Community Papers

Sidney’s two-year strategy

A clear vision for the next two years is what politicians in the Town of Sidney have outlined in their most recent strategic plan.

Revealed late last month, the Town’s 2014-2015 Strategic Plan is the public document created out of discussions between councillors and staff on what the priorities should be in the community.

The focus is on four areas: a balanced and healthy community, quality community spaces, sustainable infrastructure and organizational excellence.

Mayor Larry Cross said the recent citizen satisfaction survey played a role in the outcome of this planning session.

“It reinforced the direction council and the Town have been going,” Cross said.

That survey showed the importance to residents of issues like transportation (street safety, pedestrian areas, traffic calming, transit and even Beacon Avenue traffic direction) and social issues (affordable housing). Overall, the survey also showed people are, in general, satisfied with the direction of the municipality. That, said Cross, was encouraging to learn.

With that information in hand, council hopes to strengthen the Town in a variety of areas and help shore it up for the future.

Balanced Healthy Community

Sidney’s strategic plan outlines three goals to achieve a balanced, health community. Those are: supporting local groups engaged in community and economic development; fostering a more balanced demographic, and; seeking economic development. Making all of that happen comes down to establishing policies, promoting events, seeking partnerships and recognizing people’s good work.

Quality Community Spaces

There are four goals in this category, ranging from compact development and landscaping to pedestrian-friendly connections and park planning. Setting policy and creating links within the community are ways they hope to get there.

Sustainable Infrastructure

Council states it must be pro-active in maintaining its infrastructure, as all municipalities in B.C. and beyond face challenges in aging pipes, sewers and roads — with fewer and fewer higher-level government resources to fund their replacement. Over the next two years, expect to see plenty of long-term plans being formulated in this area.

Organizational Excellence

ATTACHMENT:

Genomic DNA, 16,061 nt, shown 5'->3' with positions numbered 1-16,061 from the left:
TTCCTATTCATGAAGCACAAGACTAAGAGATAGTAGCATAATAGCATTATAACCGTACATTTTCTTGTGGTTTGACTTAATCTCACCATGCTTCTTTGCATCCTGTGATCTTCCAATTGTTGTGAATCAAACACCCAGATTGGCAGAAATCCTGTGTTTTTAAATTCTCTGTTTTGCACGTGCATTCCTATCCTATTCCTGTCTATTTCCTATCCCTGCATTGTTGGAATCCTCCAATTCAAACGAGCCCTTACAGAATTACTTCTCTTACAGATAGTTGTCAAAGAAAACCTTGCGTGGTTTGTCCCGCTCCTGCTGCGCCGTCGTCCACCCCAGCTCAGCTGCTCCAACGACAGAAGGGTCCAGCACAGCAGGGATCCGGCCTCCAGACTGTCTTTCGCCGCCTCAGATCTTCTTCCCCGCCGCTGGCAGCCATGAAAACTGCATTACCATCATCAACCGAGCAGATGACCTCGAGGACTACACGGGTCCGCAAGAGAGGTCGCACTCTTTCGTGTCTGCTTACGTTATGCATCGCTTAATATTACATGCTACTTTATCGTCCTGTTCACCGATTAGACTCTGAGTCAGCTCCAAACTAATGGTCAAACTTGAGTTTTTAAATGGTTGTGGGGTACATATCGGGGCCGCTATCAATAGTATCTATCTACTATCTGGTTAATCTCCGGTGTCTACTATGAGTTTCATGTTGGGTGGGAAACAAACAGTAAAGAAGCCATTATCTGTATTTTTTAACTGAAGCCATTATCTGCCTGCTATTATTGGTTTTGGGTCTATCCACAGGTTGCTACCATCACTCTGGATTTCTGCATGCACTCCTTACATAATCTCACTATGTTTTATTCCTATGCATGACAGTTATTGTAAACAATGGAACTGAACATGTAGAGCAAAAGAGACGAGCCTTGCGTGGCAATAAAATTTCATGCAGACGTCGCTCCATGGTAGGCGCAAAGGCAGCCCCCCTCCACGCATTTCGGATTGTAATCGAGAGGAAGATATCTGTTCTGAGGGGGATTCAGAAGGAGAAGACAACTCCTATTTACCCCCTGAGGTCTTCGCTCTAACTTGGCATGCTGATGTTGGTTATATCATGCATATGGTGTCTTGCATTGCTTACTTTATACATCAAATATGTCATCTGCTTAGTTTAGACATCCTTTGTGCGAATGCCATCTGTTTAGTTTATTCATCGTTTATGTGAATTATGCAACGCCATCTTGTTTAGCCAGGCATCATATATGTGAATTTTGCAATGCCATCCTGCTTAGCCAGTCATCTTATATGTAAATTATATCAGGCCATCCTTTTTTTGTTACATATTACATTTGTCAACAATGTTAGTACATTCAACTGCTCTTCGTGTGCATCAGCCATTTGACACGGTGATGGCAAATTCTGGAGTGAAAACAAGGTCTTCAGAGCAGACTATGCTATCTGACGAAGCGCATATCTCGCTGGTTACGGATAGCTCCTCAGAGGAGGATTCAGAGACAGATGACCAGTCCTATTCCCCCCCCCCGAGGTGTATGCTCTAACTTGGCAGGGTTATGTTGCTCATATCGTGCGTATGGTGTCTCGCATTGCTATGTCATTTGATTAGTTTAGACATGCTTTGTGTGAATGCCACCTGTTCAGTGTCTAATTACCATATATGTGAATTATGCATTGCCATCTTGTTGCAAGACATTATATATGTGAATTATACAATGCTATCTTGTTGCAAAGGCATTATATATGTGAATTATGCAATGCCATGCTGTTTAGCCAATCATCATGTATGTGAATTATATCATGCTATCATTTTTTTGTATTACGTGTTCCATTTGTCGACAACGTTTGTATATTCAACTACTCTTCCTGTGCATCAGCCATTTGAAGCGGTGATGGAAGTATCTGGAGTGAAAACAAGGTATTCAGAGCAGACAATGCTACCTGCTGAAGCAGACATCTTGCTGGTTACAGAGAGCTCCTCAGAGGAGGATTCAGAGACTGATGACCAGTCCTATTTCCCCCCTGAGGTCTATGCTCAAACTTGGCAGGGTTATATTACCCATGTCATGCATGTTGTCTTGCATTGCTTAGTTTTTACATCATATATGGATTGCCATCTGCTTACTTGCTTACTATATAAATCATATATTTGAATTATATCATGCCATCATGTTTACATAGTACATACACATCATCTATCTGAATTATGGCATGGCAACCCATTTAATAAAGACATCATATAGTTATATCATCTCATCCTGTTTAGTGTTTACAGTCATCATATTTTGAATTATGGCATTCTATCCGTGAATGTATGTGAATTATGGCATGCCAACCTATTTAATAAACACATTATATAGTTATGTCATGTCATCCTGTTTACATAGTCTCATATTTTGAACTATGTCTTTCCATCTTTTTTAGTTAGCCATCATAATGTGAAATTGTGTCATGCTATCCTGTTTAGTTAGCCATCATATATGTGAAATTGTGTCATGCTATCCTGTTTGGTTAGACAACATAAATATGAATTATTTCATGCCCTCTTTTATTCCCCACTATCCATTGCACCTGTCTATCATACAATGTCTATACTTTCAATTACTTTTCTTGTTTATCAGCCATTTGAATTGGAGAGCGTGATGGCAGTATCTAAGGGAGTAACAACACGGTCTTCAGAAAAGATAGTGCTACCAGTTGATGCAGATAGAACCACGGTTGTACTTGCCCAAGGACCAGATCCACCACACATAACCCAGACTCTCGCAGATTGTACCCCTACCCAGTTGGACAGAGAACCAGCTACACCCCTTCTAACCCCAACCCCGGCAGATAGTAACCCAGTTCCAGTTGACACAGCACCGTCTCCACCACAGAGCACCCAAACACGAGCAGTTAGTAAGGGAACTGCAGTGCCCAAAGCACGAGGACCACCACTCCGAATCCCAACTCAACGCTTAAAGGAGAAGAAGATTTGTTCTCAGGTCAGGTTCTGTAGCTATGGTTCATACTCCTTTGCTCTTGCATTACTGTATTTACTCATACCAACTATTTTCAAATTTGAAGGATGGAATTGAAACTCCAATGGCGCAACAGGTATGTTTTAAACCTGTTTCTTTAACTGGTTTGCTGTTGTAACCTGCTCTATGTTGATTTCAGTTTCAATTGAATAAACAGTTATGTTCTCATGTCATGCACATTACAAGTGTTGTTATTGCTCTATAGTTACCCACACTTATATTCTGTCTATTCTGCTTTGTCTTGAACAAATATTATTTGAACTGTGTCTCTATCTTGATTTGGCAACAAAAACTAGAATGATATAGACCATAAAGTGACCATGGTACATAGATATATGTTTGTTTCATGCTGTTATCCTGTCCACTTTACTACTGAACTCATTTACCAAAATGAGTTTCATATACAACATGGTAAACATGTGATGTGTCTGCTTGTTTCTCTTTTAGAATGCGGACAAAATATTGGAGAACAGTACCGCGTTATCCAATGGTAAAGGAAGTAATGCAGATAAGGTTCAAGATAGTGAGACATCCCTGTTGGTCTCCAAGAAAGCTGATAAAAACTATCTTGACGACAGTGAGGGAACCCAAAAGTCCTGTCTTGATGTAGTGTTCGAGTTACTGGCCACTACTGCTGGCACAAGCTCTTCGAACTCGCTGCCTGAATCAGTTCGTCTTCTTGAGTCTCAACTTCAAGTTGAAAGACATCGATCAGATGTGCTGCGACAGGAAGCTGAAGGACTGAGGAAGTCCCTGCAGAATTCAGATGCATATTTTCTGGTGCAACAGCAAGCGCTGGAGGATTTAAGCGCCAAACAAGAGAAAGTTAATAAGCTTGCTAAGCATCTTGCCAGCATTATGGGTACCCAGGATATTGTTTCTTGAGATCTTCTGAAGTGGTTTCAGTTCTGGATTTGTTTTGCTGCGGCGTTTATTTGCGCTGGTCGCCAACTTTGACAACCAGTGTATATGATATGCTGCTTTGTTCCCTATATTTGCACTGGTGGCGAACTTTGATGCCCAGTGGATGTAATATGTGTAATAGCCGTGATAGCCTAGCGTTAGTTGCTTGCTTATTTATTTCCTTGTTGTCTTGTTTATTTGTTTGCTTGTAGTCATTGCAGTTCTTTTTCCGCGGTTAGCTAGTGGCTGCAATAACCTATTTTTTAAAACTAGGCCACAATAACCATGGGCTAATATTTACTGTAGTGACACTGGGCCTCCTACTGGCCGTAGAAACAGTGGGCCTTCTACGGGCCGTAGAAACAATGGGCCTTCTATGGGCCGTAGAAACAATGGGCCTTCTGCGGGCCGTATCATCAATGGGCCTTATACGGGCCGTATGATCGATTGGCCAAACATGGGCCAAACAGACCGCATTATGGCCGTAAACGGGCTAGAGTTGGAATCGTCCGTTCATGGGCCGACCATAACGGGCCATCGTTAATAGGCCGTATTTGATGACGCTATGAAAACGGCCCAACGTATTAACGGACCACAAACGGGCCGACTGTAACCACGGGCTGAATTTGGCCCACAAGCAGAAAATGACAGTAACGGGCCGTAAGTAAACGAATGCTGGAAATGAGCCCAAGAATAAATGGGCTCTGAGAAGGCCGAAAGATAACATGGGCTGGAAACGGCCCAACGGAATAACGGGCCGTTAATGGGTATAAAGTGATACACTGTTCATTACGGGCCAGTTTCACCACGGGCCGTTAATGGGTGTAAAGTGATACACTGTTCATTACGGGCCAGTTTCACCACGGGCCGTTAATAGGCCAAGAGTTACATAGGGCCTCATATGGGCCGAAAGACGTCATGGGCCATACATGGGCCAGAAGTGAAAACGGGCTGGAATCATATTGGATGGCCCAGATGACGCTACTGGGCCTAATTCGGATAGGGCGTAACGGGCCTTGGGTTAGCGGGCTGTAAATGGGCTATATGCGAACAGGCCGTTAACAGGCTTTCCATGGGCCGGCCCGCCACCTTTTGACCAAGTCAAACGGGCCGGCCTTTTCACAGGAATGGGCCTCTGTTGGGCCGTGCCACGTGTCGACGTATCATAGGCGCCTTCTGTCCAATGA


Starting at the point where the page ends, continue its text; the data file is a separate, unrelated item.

Simply put, this is how Sidney hopes to be the best municipality it can in how it deliver service to its residents. Do so will range from watching their budget carefully and seeking opportunities for community engagement, to upgrading how people can interest with their local government.

The devil’s always in the details, and more strategic plan information can be read on the Town’s website (www.sidney.ca) under news and notices.

Chief Administrative Officer Randy Humble said the next step will be for staff to review those objectives and incorporate them into their regular work plans, making sure the effort lines up with council’s direction.

Strategy extends beyond next election day

Sidney’s strategic plan is a long-term planing document but it does have a two-year time limit. That takes the plan beyond next November’s municipal election date and this council’s mandate.

Mayor Larry Cross has been clear during his time on council that he wants to maintain the direction taken by former administrations in helping make the community better — and he said he hopes this council is also planning for the future of their town. Issues such as the replacement or upgrading of Beacon Avenue wharf are listed multiple times in the strategic plan and Cross said he realizes such items may take a lot longer to solve than one council term.

On the wharf itself, Cross said Sidney is keeping its eyes open for grants and work done last year bought the wharf more time. CAO Randy Humble added a more long-term fix must be explored.

As for the plan going beyond November, 2014, Cross said he hopes to be around to continue the work, confirming at this time he is planning on running for re-election.

 

 

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